Diwali, also called The Festival of Lights, tops our list of the most interesting festivals in India because of the unifying effect it has on the whole Nation of India. The festival according to the ancient Sanskrit texts stems from a series of harvest festivals that were celebrated in ancient India.
Celebrated over five days, the Diwali festival is celebrated to symbolize the spiritual victory of “light over darkness” or “good over evil”. Though it is a Hindu festival, a large population of the country partakes in the celebrations. Before the celebrations begin, people prepare by cleaning and renovating their homes and workplace to give the vicinity a colorful appearance.
During the celebration, homes and offices are illuminated with the Diyas (a traditional oil lamp made from clay) and Rangoli. The people offer prayers to Lakshmi (the goddess of prosperity and wealth), fireworks are lit, friends and family also come around to exchange gifts and partake in communal feasts. During this time tourists come around to interact with indigenous people and experience a very important part of the Indian culture first hand.
Hinduism which is practiced by more than 80% of the Indian population celebrates the Ganesh Chaturthi festival for about 11 days every year. The festival is celebrated to mark the arrival or descent of Ganesh (The most prominent Hindu deity) into the earth with his mother.
During the festivals, locals mount Ganesh clay statues in their streets, homes, and all other important places. Also, religious hymns, text, and prayers are said for the prosperity of the community and the nation as a whole. After prayers have been said, offerings and tasty snacks such as Modaka, Mimosa, and Murruku are distributed to both locals and tourists present at the celebration. The festival officially ends when the clay statue is carried in a public procession and dissolved into water to signify the return of Ganesh to Heaven. In the city of Mumbai alone, about 150,000 statues are dissolved annually.
If you love tasting indigenous food and you will also like to experience a major part of the deeply traditional and ancient culture of India, this is perfect for you.
Onam, one of the major Hindu festivals is celebrated annually by the Malayali people. It is a harvest festival, that according to legends is celebrated to mark the visit of King Mahabali who is believed to visit the city every time the festival is celebrated.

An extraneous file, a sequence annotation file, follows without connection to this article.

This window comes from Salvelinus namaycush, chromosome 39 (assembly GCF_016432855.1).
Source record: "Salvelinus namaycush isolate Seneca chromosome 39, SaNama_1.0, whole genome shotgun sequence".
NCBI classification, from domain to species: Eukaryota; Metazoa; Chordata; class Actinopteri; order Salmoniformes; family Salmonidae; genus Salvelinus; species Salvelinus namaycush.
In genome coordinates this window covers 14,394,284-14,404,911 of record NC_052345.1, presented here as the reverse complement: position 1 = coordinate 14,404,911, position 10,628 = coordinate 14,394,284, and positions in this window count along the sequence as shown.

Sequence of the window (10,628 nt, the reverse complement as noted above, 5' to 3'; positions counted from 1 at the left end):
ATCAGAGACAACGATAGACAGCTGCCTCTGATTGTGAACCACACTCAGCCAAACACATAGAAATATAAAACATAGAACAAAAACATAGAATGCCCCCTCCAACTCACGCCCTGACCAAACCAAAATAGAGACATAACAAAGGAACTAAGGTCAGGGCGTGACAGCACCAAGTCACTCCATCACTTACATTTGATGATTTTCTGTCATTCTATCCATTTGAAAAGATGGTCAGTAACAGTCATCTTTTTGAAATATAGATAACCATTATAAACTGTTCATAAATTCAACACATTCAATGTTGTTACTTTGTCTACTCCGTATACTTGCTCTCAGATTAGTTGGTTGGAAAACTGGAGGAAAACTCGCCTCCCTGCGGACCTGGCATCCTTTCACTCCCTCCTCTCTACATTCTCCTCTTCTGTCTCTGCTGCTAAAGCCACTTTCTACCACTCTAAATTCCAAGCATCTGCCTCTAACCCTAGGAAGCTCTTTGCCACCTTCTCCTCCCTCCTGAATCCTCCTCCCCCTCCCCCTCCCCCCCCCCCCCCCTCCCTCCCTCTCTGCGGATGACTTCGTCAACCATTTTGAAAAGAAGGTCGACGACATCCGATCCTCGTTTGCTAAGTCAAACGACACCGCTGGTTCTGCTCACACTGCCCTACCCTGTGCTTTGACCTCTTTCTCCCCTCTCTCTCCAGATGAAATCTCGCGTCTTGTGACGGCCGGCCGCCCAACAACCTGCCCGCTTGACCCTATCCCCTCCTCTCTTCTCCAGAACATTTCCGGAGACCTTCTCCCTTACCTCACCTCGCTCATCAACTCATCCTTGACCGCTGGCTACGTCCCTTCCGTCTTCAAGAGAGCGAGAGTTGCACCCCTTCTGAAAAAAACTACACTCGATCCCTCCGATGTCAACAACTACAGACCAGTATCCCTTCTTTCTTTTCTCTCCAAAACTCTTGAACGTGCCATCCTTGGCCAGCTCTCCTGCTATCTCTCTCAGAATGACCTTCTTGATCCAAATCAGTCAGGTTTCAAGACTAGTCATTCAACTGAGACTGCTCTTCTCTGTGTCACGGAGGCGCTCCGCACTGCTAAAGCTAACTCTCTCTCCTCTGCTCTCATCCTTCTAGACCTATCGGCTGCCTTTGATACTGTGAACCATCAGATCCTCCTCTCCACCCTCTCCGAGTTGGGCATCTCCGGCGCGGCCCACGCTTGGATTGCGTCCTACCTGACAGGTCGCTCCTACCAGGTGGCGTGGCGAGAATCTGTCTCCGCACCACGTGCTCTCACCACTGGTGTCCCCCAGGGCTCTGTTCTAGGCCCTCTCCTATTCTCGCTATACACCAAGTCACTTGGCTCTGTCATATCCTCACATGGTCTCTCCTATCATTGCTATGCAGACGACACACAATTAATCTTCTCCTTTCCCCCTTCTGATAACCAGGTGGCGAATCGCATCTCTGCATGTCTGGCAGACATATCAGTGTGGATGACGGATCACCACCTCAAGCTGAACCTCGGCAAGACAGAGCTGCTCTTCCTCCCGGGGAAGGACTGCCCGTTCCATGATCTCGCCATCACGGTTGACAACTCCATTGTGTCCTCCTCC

During the festival, various activities are carried out the entertain both the locals and tourists that are present to witness the fantastic celebrations. Among these activities are Tiger Dances, Boat Races, Tug of War, Plantain offerings, and many more.
Throughout the celebrations, there is hardly a dull moment, you are sure to be caught in one event of the other. Traditional artisans also use the opportunity to sell some of their beautiful artifacts, so if you have some Indian rupees, you might be lucky enough to purchase some priceless artifacts for a small price.
The Raksha Bandhan is an annual festival that has is observed on the last day of the lunar calendar month of Shraavana (usually August). The origin of this symbolic festival is rooted in the ancient practice in which a bride marries out of her home town, and by custom, her parents do not visit her. Male family members (mostly brothers) then travel to their sister’s home to escort them back for a reunion. During such reunions, women tie am amulet called Rakhi around the wrist of their brothers to symbolically represent protection and then they in turn receive a gift.
Though also celebrated in Nepal and some other regions in the Indian subcontinent, the Raksha Bandhan is most popular in India. Tourists from all over the world come around to experience these beautiful and fascinating festivals and they also are given beautiful and colorful amulets to protect them.
You have probably heard of Mahatma Gandhi, the great anti-colonial nationalist who dedicated his life fighting for the independence of India from British rule. Well, every year, on the 2nd of October, the birthday of this great man is celebrated nationwide and it is one of the three national holidays of India.
The significance of this festival can not be overemphasized, all through the nation, prayer meetings, and commemorative ceremonies are observed all through the city to mark this historical day. Gandhi's favorite Bhajan (Hindu traditional song) is sung in his favor. Tourists present in India at this time can experience the beauty of national unity and love that exists between the citizens of this wonderful country.
In the Hindu religion, women and girls are held in very high regard. And every year, the Teej festival is held to celebrate them. Teej is the collective name for a series of monsoon festivals that are celebrated by young women in regions of North and Central India.
Women and young girls come together during this time to dance, sing, tell stories, and dress up in very colorful clothes that fit the festive mood. Various traditional meals are also prepared and shared with people present to witness the celebrations. Generally, the festival shows the beauty, energy, and good nature of Hindu women.
Husbands, in-laws, and other family members give jewelry, clothes, and other accessories to their girls and women as the whole society celebrates women as a whole.